Why Targeting HDL Should Work as a Therapeutic Tool, but Has Not

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Abstract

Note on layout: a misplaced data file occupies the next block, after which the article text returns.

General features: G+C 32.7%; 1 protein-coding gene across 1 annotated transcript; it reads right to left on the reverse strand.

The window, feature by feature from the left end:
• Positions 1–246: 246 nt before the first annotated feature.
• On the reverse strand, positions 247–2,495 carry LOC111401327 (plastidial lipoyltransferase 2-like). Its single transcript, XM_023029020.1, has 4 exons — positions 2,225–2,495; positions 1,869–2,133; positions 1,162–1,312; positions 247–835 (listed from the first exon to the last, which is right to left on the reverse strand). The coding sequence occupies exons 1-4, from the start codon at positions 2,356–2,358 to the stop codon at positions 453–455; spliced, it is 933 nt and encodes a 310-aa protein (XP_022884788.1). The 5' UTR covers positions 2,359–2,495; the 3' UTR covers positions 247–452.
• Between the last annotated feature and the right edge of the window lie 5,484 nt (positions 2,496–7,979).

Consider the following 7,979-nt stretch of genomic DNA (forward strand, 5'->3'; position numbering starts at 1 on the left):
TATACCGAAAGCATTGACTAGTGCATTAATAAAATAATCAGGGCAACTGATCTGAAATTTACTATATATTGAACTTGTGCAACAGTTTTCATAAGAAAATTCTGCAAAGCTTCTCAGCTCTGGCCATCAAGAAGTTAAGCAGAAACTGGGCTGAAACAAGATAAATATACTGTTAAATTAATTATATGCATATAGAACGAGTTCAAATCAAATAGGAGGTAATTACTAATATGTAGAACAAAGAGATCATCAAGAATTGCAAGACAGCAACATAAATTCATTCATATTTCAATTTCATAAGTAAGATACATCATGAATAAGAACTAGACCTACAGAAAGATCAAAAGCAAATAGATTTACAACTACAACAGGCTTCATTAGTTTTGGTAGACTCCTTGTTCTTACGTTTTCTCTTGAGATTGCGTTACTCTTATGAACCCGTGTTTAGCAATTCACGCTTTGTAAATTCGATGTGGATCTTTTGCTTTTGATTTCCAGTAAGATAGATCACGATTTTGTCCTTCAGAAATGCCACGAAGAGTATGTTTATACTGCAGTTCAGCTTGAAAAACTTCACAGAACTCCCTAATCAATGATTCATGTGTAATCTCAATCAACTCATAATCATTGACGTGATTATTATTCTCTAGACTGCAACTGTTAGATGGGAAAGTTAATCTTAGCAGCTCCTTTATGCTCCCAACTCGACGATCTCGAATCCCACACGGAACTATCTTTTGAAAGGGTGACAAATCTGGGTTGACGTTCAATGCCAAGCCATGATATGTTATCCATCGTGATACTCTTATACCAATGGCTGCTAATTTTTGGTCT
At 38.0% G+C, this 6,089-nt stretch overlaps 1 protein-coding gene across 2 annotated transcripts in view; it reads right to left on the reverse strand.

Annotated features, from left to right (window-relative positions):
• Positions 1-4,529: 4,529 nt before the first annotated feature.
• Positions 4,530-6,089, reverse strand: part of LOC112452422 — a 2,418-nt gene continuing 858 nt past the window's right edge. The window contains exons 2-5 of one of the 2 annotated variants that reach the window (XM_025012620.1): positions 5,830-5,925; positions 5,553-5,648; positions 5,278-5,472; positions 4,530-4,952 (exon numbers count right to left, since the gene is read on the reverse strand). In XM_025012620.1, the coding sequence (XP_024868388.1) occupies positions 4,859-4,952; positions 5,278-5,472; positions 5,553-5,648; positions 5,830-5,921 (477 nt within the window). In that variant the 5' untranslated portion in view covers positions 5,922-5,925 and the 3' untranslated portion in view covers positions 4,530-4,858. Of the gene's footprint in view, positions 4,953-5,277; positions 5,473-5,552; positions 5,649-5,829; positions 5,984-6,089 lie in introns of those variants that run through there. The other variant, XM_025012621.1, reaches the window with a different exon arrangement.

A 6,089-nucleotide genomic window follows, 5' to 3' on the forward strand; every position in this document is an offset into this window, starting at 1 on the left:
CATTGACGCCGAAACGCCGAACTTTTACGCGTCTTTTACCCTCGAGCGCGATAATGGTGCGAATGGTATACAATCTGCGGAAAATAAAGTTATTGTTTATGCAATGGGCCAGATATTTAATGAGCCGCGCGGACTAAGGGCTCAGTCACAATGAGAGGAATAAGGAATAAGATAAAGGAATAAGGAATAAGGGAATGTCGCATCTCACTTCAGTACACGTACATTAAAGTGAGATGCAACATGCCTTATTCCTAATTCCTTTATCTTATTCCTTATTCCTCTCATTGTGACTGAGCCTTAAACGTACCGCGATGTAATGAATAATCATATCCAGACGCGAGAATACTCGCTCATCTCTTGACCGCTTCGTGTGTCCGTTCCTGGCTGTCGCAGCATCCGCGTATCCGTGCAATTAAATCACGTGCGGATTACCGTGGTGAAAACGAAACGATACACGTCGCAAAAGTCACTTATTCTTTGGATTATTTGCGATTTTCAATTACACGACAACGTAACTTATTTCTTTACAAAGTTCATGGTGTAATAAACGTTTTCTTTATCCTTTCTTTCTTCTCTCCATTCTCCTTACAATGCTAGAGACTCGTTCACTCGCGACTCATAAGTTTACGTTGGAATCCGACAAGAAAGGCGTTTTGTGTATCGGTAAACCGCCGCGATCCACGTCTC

Atherosclerosis is one of the most common causes of death and disability in the United States today despite the availability of statins, which reduce hyperlipidemia, a risk factor that predisposes individuals to this disease. Epidemiology of human populations has overwhelmingly demonstrated an inverse correlation between the concentration of plasma high-density lipoprotein (HDL) cholesterol (HDL-C) and the likelihood of developing cardiovascular disease (CVD). Decades of observations and mechanistic studies suggest that one protective function of HDL is its central role in reverse cholesterol transport. In this pathway, the ATP-binding cassette transporter A1 releases intracellular cholesterol, which is packaged with apolipoprotein A-I (apoA-I) into nascent HDL particles and released from the plasma membrane. Further lipidation and maturation of HDL occur in plasma with the eventual uptake by the liver where cholesterol is removed. It is generally accepted that CVD risk can be reduced if plasma HDL-C levels are elevated. Several different pharmacological approaches have been tried; the most popular approach targets the movement of cholesteryl ester from HDL to triglyceride-rich particles by cholesteryl ester transfer protein. Inhibition of cholesteryl ester transfer protein increases plasma HDL-C concentration; however, beneficial effects have yet to be demonstrated, likely the result of off-target effects. These revelations have led to a reevaluation of how elevating HDL concentration could decrease risk. A recent, landmark study showed that the inherent cholesterol efflux capacity of an individual's plasma was a better predictor of CVD status than overall HDL-C concentration. Even more provocative are recent studies showing that apoA-I, the principle protein component of HDL modulates cellular inflammation and oxidation. The following will review all these potential routes explaining how HDL apoA-I can reduce the risk of CVD.

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